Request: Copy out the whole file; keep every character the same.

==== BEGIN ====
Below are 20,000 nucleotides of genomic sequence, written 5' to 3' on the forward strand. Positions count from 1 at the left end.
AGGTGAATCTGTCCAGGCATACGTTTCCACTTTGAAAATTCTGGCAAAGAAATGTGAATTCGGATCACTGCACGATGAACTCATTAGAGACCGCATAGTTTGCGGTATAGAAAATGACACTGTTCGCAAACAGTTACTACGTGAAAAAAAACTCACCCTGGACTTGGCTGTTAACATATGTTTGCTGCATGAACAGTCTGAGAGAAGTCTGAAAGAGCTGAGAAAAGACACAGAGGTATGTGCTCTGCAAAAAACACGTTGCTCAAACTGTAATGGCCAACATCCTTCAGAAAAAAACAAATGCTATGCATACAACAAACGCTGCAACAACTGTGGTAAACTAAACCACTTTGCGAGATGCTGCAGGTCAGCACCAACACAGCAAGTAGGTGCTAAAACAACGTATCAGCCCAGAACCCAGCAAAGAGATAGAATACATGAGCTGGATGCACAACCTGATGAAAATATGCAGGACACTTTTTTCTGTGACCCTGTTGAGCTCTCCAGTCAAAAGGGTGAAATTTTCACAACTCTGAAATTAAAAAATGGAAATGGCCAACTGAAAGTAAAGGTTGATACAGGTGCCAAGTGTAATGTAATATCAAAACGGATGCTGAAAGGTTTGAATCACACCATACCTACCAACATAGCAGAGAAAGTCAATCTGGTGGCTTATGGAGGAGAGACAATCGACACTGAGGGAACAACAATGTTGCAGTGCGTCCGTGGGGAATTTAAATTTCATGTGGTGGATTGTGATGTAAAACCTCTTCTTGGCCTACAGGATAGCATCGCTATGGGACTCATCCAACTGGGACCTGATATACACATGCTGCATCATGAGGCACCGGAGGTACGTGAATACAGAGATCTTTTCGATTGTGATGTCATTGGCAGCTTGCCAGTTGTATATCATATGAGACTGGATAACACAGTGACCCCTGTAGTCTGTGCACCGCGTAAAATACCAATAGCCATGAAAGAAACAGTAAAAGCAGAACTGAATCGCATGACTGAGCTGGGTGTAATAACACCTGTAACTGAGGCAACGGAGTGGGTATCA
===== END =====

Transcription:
Below are 20,000 nucleotides of genomic sequence, written 5' to 3' on the forward strand. Positions count from 1 at the left end.
AGGTGAATCTGTCCAGGCATACGTTTCCACTTTGAAAATTCTGGCAAAGAAATGTGAATTCGGATCACTGCACGATGAACTCATTAGAGACCGCATAGTTTGCGGTATAGAAAATGACACTGTTCGCAAACAGTTACTACGTGAAAAAAAACTCACCCTGGACTTGGCTGTTAACATATGTTTGCTGCATGAACAGTCTGAGAGAAGTCTGAAAGAGCTGAGAAAAGACACAGAGGTATGTGCTCTGCAAAAAACACGTTGCTCAAACTGTAATGGCCAACATCCTTCAGAAAAAAACAAATGCTATGCATACAACAAACGCTGCAACAACTGTGGTAAACTAAACCACTTTGCGAGATGCTGCAGGTCAGCACCAACACAGCAAGTAGGTGCTAAAACAACGTATCAGCCCAGAACCCAGCAAAGAGATAGAATACATGAGCTGGATGCACAACCTGATGAAAATATGCAGGACACTTTTTTCTGTGACCCTGTTGAGCTCTCCAGTCAAAAGGGTGAAATTTTCACAACTCTGAAATTAAAAAATGGAAATGGCCAACTGAAAGTAAAGGTTGATACAGGTGCCAAGTGTAATGTAATATCAAAACGGATGCTGAAAGGTTTGAATCACACCATACCTACCAACATAGCAGAGAAAGTCAATCTGGTGGCTTATGGAGGAGAGACAATCGACACTGAGGGAACAACAATGTTGCAGTGCGTCCGTGGGGAATTTAAATTTCATGTGGTGGATTGTGATGTAAAACCTCTTCTTGGCCTACAGGATAGCATCGCTATGGGACTCATCCAACTGGGACCTGATATACACATGCTGCATCATGAGGCACCGGAGGTACGTGAATACAGAGATCTTTTCGATTGTGATGTCATTGGCAGCTTGCCAGTTGTATATCATATGAGACTGGATAACACAGTGACCCCTGTAGTCTGTGCACCGCGTAAAATACCAATAGCCATGAAAGAAACAGTAAAAGCAGAACTGAATCGCATGACTGAGCTGGGTGTAATAACACCTGTAACTGAGGCAACGGAGTGGGTATCA